Fringe of grid mines embrace renewables

Two remote Western Australian mines are switching to wind, solar and battery power in a bid to improve reliability while also cutting costs and emissions.

Gold Fields’ Agnew gold mine is already busy constructing the wind, solar, battery and gas hybrid facility at their site 1000 kilometres north east of Perth, which has received $13.5 million in funding from ARENA.

The hybrid microgrid will consist of an 18 MW wind farm with five wind turbines, a 4 MW solar farm with 10,000 panels and a 13 MW / 4 MWh hour battery underpinned by a gas power station.

Meanwhile, Perth-based renewable energy developer Advanced Energy Resources are building a $11.2 million wind, solar and battery at picturesque Port Gregory, situated 100 kilometres north of Geraldton on the Indian Ocean.

This project, supported by $3 million from ARENA, will help to power the nearby GMA garnet mining and processing operation providing up to 70 per cent of GMA’s electricity needs.

The project will be the first in Australia to use second-hand wind turbines which started their life in Germany. It is due to be commissioned in December.

The project also uses a novel approach to connecting wind and solar to the grid, overcoming the challenges of a weak, fringe of grid location through a design that decouples the wind, solar and battery from the grid via a DC link.

Both projects were announced at the Energy and Mines Conference in Perth, where ARENA CEO Darren Miller gave a keynote address that highlighted the long term opportunities for the mining sector to switch to renewable energy.

As the mining sector produces 21 times more energy than Australia’s electricity sector, and consumes four times more energy than the whole of the domestic economy, switching to renewable alternatives could have a big impact in the future.

Darren Miller says that the projects will blaze a clean energy trail for other mines in remote locations by demonstrating how renewable energy can reliably provide the majority of the electricity required to power critical mining loads.

“Fringe-of-grid communities in mid-west Western Australia suffer from network outages, so this is a great step forward in creating a template for other electricity users in similar conditions, to replicate and reduce electricity costs and improve reliability and stability,” he said.

The Gold Fields microgrid is expected to provide 55 to 60 per cent of the mine’s total energy requirements, with the potential to meet almost the entirety at certain times. To maximise the use of renewables, Gold Fields will adopt dynamic load shedding, forecasting of renewable generation and load management.

Molten gold flowing
Molten gold flowing.

Distributed energy specialists EDL will design, construct, own and operate the microgrid in two stages. The first is due to be completed in mid 2019, installing solar panels to operate alongside the gas and diesel generators. Phase two will roll out the wind turbines, battery and microgrid and is expected to be completed in 2020.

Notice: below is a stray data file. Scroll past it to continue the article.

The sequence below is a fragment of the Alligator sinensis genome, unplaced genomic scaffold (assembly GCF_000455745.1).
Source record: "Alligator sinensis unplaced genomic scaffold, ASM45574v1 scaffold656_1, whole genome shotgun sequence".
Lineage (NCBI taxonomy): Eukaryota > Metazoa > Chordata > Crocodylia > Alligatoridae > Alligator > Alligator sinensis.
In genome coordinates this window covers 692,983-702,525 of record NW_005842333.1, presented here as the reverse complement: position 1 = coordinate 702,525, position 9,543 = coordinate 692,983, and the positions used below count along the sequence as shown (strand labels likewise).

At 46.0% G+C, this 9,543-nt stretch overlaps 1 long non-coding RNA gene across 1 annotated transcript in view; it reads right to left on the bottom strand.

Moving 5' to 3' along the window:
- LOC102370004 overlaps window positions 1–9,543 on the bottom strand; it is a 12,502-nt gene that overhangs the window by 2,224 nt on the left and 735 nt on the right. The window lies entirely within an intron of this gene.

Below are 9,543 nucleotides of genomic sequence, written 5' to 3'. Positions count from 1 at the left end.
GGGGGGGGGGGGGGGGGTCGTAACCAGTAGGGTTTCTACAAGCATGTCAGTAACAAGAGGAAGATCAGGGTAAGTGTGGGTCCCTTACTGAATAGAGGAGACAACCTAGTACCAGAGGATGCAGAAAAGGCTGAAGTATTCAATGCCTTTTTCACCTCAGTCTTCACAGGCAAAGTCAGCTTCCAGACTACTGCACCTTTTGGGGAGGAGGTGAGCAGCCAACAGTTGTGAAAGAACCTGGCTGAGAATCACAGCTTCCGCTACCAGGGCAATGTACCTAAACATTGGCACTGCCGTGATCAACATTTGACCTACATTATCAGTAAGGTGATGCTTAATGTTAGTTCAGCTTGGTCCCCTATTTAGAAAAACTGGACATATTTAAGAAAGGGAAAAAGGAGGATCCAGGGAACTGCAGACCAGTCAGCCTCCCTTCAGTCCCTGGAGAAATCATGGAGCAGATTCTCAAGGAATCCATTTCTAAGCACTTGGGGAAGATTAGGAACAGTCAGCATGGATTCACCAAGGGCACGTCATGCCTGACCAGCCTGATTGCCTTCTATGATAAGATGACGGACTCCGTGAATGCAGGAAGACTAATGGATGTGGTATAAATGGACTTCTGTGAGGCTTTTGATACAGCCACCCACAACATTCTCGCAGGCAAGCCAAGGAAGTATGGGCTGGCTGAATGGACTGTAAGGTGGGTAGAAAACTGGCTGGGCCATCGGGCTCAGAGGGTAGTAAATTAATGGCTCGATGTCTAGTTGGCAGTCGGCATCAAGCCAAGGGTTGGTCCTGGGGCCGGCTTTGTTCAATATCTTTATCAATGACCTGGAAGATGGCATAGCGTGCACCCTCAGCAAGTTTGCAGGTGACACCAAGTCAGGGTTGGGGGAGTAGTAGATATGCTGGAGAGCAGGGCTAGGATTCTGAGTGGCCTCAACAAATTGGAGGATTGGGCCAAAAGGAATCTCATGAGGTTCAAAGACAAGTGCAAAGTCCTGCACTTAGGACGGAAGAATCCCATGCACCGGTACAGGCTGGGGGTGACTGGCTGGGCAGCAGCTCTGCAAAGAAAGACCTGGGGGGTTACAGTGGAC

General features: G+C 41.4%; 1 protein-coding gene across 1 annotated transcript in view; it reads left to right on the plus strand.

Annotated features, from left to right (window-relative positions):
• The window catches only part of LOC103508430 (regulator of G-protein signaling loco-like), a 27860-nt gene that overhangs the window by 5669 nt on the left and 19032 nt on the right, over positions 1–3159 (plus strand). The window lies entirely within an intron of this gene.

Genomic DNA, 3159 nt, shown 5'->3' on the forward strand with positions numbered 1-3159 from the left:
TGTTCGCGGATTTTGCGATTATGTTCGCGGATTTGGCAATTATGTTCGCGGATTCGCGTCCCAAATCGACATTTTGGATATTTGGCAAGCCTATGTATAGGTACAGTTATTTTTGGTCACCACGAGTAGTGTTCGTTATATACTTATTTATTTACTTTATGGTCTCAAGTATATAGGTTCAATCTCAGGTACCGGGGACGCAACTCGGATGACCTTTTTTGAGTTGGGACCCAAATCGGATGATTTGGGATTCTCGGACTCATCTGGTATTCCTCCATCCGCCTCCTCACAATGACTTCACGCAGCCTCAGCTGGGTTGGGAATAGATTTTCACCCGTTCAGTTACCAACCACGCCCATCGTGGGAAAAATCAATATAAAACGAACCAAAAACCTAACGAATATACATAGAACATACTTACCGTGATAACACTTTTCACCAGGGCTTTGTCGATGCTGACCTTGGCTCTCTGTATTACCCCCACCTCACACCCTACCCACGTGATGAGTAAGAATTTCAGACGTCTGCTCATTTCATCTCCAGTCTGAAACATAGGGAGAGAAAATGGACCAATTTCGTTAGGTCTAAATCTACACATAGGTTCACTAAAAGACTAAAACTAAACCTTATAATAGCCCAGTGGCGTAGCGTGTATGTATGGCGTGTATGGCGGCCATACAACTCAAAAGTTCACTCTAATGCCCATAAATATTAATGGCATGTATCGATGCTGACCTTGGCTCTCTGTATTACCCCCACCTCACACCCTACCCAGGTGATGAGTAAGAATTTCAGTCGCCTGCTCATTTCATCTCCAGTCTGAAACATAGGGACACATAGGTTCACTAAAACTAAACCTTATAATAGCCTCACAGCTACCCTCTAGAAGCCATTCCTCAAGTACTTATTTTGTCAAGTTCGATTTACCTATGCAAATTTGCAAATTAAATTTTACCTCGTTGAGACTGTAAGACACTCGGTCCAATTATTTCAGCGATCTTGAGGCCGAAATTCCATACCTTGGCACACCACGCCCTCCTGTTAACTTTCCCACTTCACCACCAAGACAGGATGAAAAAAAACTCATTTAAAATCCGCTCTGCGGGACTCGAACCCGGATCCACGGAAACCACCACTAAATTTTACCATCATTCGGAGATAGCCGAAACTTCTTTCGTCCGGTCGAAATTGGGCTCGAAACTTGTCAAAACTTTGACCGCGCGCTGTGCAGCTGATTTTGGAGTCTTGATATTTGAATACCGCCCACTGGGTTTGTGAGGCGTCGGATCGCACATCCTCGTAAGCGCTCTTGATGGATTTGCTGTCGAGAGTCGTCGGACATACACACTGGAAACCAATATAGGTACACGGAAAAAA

EDL CEO James Harman said the company has seen momentum building for hybrid energy systems, particularly in remote off-grid locations.

“EDL is pleased to be an active contributor to Australia’s transition to sustainable energy,” Mr Harman said.

“Our strong base of knowledge and experience from our successful hybrid renewable projects will enable us to provide Agnew Gold Mine with greater than 50 per cent renewable energy over the long term, without compromising power quality or reliability,” he said.

Once finished, it will be the first Australian large scale mine to be powered by wind generation.

Almost 700 kilometres due west of Agnew is the town of Port Gregory, situated on a spit of land between the Pink Lake and Indian Ocean.

Here, AER is also developing a hybrid system of different renewable technologies to provide power to the adjacent garnet mine.

The system will pair 2.5 MW of second-hand wind turbines with a 1 MW solar farm and 2 MW / 0.5 MWh battery to provide a dependable supply of energy, in a location where reliability of supply cannot be taken for granted.

Situated 120 kilometres from the nearest substation at the end of a transmission line, at the very end of the grid, not only is the existing transmission infrastructure highly constrained, it is prone to frequent outages.

Truck transporting part of a wind turbine
Truck transporting part of a wind turbine.

AER Managing Director Luca Castelli said that their innovative approach will commercialise projects that have previously been deemed unfeasible for technical or commercial reasons.

“With ARENA’s support, AER will showcase an innovative way of delivering low cost, reliable renewable energy to large energy users in fringe of grid areas in a project that delivers several Australian-first ideas,” Luca Castelli said.

He added that by thinking outside the box, the project “will change the way that renewable energy generators are delivered in weak, fringe of grid areas and by customers who are unable to commit to long term power purchase agreements.”

The Port Gregory project is more than a dozen years in the making, after AER first identified this high potential renewable energy site. AER signed a power purchase agreement with GMA back in 2017, but then had to scope the project to overcome the technical challenges of connecting to the grid.

ARENA CEO Darren Miller pointed out that while repurposing used wind turbines is new in Australia, it is common overseas.

“In Europe, there is a significant market for refurbished wind turbines, as wind farms increase their capacity by upgrading smaller turbines for larger, more powerful ones. Now, AER has brought experience from the European market to enable them to give these turbines a second life in Western Australia.”